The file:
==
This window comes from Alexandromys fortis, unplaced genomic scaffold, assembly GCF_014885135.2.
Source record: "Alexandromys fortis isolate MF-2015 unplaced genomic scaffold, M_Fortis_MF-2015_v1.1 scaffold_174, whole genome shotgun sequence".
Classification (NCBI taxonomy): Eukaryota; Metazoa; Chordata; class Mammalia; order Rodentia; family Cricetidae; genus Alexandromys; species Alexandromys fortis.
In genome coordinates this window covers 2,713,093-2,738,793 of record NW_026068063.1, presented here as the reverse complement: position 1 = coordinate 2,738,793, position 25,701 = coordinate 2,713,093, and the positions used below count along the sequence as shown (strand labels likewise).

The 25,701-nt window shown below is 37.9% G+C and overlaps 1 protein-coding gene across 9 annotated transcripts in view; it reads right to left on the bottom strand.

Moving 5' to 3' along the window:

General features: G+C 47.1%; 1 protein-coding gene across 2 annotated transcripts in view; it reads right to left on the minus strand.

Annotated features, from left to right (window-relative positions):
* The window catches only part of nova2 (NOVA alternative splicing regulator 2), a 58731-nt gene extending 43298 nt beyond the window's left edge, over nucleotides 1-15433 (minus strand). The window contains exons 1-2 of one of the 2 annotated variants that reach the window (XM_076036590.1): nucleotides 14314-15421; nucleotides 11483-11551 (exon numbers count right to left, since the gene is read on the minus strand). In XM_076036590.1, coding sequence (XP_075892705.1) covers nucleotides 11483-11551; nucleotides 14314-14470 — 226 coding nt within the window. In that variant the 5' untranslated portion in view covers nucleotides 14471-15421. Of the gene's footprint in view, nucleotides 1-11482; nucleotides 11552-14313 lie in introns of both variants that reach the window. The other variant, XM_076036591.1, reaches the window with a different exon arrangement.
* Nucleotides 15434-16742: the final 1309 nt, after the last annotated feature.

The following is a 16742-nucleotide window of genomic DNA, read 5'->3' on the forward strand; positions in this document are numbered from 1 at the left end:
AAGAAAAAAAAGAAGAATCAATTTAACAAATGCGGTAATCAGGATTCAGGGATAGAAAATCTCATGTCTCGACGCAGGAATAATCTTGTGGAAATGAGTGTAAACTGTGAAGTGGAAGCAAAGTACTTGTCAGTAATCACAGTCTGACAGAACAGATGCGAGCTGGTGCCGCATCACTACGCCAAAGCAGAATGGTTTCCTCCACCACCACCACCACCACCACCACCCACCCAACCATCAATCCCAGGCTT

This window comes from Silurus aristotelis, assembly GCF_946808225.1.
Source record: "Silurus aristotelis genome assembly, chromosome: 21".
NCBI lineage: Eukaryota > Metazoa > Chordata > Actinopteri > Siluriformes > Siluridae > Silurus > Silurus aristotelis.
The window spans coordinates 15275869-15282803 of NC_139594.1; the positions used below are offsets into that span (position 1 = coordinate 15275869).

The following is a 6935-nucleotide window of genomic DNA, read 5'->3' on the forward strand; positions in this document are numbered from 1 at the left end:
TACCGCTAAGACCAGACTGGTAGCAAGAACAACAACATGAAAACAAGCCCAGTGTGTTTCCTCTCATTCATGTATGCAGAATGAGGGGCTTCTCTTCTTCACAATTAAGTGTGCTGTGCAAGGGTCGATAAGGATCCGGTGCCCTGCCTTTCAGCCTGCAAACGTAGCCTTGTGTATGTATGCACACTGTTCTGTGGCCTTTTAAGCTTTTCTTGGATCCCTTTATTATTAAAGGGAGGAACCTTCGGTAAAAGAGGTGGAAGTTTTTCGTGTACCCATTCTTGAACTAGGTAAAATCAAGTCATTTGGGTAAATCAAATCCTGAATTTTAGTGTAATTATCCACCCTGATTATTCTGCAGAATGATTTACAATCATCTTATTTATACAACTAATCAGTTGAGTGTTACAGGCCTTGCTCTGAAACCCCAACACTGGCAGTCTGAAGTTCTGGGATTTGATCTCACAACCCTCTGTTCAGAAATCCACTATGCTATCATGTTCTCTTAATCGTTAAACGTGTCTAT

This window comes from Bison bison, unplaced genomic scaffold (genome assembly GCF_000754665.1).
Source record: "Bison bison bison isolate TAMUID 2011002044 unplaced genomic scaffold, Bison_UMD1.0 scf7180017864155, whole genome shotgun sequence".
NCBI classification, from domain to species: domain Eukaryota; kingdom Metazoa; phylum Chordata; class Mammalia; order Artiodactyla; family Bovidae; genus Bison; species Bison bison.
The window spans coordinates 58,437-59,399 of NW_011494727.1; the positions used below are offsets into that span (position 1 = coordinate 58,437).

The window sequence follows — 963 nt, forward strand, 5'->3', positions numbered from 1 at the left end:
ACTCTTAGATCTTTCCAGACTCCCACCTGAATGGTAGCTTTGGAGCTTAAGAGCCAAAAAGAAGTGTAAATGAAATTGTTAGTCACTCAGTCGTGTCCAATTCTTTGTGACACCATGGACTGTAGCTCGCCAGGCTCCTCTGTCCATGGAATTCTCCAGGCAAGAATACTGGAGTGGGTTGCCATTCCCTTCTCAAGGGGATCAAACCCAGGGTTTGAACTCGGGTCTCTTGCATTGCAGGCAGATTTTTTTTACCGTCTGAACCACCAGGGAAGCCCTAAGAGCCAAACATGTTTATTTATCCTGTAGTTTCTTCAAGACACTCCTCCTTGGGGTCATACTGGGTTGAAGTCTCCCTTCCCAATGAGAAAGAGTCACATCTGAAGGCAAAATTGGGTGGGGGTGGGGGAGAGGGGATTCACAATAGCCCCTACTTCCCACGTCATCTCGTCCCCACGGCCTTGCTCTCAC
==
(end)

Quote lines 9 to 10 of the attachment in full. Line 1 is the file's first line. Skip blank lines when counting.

* The window catches only part of nova2 (NOVA alternative splicing regulator 2), a 58731-nt gene extending 43298 nt beyond the window's left edge, over nucleotides 1-15433 (minus strand). The window contains exons 1-2 of one of the 2 annotated variants that reach the window (XM_076036590.1): nucleotides 14314-15421; nucleotides 11483-11551 (exon numbers count right to left, since the gene is read on the minus strand). In XM_076036590.1, coding sequence (XP_075892705.1) covers nucleotides 11483-11551; nucleotides 14314-14470 — 226 coding nt within the window. In that variant the 5' untranslated portion in view covers nucleotides 14471-15421. Of the gene's footprint in view, nucleotides 1-11482; nucleotides 11552-14313 lie in introns of both variants that reach the window. The other variant, XM_076036591.1, reaches the window with a different exon arrangement.
* Nucleotides 15434-16742: the final 1309 nt, after the last annotated feature.